Ian Chappell said he still doesn’t have faith in the DRS.© Twitter

Former Australia skipper Ian Chappell has said that he still does not have much faith in the Decision Review System (DRS). In the first Test of the three-match series between England and West Indies, many decisions were overturned, and once again the debate has started around the usage of DRS. In the ongoing series between both these teams, three reviews are awarded to each side per innings, one extra than the usual two reviews. “There was a time when the BCCI distrusted the DRS. I’m no longer in lock-step with the BCCI on this because I still don’t have much faith in the DRS. It struggles to achieve at least two of the ICC’s prime objectives: arriving at the correct decision and eradicating the howler,” ESPNCricinfo quoted Chappell as saying.

“So long as there are a finite number of reviews, it can never be guaranteed to achieve those goals. In its current form, it’s mostly used to review 50/50 decisions, is occasionally employed as a tactic, and is overused in the interests of self-preservation,” he added.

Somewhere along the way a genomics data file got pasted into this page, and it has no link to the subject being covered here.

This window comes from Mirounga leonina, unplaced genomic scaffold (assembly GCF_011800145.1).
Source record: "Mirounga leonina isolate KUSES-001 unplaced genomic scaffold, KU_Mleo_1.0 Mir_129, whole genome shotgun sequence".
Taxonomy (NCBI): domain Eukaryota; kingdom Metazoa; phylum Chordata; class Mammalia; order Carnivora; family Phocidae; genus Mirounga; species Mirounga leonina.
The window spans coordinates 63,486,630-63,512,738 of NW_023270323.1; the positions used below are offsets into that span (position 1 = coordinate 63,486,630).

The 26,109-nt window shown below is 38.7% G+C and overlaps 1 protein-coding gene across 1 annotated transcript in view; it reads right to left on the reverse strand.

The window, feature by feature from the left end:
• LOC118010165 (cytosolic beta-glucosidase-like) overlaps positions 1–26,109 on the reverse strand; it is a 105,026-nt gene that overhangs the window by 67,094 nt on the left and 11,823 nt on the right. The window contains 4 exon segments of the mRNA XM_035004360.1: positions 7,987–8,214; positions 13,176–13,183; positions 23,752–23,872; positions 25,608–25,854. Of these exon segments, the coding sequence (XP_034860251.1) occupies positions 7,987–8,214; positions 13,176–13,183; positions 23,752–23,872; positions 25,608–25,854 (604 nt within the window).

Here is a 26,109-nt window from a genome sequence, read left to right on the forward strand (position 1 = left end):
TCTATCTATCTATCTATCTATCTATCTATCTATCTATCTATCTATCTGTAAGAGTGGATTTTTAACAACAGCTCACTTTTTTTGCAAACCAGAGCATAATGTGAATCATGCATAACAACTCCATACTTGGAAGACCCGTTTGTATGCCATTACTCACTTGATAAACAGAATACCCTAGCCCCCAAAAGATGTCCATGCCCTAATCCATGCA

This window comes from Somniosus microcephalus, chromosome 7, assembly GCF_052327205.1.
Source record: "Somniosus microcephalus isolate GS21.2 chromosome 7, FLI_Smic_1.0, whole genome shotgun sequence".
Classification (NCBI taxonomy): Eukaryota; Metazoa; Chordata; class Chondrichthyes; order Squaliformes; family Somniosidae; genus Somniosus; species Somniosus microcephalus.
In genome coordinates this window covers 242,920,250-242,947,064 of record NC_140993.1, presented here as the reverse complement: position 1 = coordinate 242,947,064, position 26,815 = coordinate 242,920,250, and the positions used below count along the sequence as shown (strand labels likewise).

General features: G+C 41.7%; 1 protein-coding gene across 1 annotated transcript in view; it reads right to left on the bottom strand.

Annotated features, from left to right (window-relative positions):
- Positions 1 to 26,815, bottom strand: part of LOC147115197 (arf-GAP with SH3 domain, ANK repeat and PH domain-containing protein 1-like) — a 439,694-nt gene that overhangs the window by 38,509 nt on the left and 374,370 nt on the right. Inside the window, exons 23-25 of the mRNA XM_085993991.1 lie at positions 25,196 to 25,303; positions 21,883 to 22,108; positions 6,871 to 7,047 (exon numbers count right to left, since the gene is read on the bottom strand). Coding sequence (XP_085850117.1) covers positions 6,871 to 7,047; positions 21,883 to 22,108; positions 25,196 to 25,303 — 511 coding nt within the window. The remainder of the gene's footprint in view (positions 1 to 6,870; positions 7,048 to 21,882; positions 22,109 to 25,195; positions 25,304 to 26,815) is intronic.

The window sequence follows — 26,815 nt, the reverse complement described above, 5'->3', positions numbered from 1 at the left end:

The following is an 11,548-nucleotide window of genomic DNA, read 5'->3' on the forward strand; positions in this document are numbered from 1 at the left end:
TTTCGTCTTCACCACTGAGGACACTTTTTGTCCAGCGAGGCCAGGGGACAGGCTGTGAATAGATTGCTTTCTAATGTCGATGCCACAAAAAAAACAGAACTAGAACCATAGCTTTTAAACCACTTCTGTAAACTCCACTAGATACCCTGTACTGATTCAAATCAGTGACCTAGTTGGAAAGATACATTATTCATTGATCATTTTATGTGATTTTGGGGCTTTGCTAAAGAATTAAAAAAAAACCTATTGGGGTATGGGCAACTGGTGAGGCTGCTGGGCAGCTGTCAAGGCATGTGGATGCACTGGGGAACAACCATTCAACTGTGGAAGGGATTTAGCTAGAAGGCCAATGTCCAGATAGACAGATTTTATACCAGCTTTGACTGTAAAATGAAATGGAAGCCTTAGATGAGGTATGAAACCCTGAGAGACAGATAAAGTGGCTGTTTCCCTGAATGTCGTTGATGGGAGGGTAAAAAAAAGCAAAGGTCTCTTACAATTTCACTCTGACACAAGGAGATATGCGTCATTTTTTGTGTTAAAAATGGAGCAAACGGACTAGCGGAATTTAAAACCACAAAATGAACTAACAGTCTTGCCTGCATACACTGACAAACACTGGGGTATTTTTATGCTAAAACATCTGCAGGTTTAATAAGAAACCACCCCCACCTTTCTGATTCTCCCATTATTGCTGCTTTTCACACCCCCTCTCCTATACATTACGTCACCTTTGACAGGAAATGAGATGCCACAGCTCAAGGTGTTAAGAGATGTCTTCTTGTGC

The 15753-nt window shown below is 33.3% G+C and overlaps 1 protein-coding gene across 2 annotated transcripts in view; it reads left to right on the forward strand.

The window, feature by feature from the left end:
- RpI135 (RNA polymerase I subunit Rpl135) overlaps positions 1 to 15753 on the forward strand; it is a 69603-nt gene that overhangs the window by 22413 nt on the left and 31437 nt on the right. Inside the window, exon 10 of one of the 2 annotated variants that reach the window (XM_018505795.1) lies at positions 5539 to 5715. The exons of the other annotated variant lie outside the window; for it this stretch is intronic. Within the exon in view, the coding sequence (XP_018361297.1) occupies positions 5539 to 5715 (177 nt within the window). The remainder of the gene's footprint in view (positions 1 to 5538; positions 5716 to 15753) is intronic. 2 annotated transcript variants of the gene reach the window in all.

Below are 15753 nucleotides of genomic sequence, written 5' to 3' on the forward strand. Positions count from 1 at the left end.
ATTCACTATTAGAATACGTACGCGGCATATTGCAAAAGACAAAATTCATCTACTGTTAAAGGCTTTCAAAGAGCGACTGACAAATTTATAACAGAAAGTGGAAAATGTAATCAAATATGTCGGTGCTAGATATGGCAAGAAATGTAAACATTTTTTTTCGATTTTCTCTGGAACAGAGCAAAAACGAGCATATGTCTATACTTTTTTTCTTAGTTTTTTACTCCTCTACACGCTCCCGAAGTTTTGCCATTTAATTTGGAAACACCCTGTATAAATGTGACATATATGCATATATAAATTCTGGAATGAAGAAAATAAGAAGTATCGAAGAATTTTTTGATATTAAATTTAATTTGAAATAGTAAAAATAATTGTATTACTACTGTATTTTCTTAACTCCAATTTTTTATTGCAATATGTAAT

The former Australian skipper also gave the example of the ongoing series between England and West Indies to show how the technology is being manipulated to get some advantage in the match.

“If I’m a player and there’s going to be a human hand involved in the decision, I’d much prefer it was adjudicated on by the umpires in the middle,” Chappell said.

“The look of disdain on the face of umpire Richard Kettleborough after three of his decisions were overturned early on day two of the first Test between England and West Indies, was ample proof of his feelings about the system at that moment. My sympathies were with Kettleborough, one of the better umpires on the international panel,” he added.


The 76-year-old Chappell also said that the use of reviews in the ongoing series epitomises how the system is being devalued.

“There have already been some cynical examples of DRS use in the series between England and West Indies that epitomise how far the system has been devalued. It’s time the DRS was the subject of a thorough overhaul,” Chappell concluded.

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